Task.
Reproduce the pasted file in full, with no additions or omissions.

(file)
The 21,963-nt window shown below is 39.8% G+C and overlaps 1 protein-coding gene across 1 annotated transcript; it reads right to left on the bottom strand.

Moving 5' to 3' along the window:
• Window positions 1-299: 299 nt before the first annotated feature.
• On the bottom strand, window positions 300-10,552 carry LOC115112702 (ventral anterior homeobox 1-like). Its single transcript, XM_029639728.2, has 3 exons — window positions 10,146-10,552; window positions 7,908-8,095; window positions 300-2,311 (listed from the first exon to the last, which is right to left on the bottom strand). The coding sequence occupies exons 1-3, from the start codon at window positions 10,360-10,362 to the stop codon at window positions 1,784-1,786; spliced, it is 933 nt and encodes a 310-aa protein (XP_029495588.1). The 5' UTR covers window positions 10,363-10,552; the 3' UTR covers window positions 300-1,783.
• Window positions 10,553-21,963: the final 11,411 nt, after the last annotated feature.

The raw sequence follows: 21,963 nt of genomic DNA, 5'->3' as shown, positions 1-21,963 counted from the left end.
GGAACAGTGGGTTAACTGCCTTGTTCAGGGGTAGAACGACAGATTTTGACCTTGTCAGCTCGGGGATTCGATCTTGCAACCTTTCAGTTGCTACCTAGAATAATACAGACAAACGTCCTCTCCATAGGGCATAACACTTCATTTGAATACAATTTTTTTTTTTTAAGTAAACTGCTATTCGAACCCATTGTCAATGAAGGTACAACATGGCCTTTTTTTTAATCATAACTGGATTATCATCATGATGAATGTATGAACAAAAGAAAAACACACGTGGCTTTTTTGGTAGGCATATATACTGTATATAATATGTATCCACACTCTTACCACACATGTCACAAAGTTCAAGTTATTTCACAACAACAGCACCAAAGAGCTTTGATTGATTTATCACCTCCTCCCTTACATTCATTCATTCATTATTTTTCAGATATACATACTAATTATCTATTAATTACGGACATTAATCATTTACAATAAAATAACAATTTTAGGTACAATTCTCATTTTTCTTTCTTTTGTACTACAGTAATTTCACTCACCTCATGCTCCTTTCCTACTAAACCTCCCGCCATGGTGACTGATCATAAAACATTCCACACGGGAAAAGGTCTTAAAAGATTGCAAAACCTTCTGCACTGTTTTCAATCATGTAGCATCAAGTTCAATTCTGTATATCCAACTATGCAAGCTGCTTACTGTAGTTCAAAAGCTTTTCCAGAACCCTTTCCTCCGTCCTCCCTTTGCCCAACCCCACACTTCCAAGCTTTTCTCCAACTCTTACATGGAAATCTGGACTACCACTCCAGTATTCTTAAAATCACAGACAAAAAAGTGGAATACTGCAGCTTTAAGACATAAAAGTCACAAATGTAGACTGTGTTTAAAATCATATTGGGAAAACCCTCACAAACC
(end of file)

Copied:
The 21,963-nt window shown below is 39.8% G+C and overlaps 1 protein-coding gene across 1 annotated transcript; it reads right to left on the bottom strand.

Moving 5' to 3' along the window:
• Window positions 1-299: 299 nt before the first annotated feature.
• On the bottom strand, window positions 300-10,552 carry LOC115112702 (ventral anterior homeobox 1-like). Its single transcript, XM_029639728.2, has 3 exons — window positions 10,146-10,552; window positions 7,908-8,095; window positions 300-2,311 (listed from the first exon to the last, which is right to left on the bottom strand). The coding sequence occupies exons 1-3, from the start codon at window positions 10,360-10,362 to the stop codon at window positions 1,784-1,786; spliced, it is 933 nt and encodes a 310-aa protein (XP_029495588.1). The 5' UTR covers window positions 10,363-10,552; the 3' UTR covers window positions 300-1,783.
• Window positions 10,553-21,963: the final 11,411 nt, after the last annotated feature.

The raw sequence follows: 21,963 nt of genomic DNA, 5'->3' as shown, positions 1-21,963 counted from the left end.
GGAACAGTGGGTTAACTGCCTTGTTCAGGGGTAGAACGACAGATTTTGACCTTGTCAGCTCGGGGATTCGATCTTGCAACCTTTCAGTTGCTACCTAGAATAATACAGACAAACGTCCTCTCCATAGGGCATAACACTTCATTTGAATACAATTTTTTTTTTTTAAGTAAACTGCTATTCGAACCCATTGTCAATGAAGGTACAACATGGCCTTTTTTTTAATCATAACTGGATTATCATCATGATGAATGTATGAACAAAAGAAAAACACACGTGGCTTTTTTGGTAGGCATATATACTGTATATAATATGTATCCACACTCTTACCACACATGTCACAAAGTTCAAGTTATTTCACAACAACAGCACCAAAGAGCTTTGATTGATTTATCACCTCCTCCCTTACATTCATTCATTCATTATTTTTCAGATATACATACTAATTATCTATTAATTACGGACATTAATCATTTACAATAAAATAACAATTTTAGGTACAATTCTCATTTTTCTTTCTTTTGTACTACAGTAATTTCACTCACCTCATGCTCCTTTCCTACTAAACCTCCCGCCATGGTGACTGATCATAAAACATTCCACACGGGAAAAGGTCTTAAAAGATTGCAAAACCTTCTGCACTGTTTTCAATCATGTAGCATCAAGTTCAATTCTGTATATCCAACTATGCAAGCTGCTTACTGTAGTTCAAAAGCTTTTCCAGAACCCTTTCCTCCGTCCTCCCTTTGCCCAACCCCACACTTCCAAGCTTTTCTCCAACTCTTACATGGAAATCTGGACTACCACTCCAGTATTCTTAAAATCACAGACAAAAAAGTGGAATACTGCAGCTTTAAGACATAAAAGTCACAAATGTAGACTGTGTTTAAAATCATATTGGGAAAACCCTCACAAACC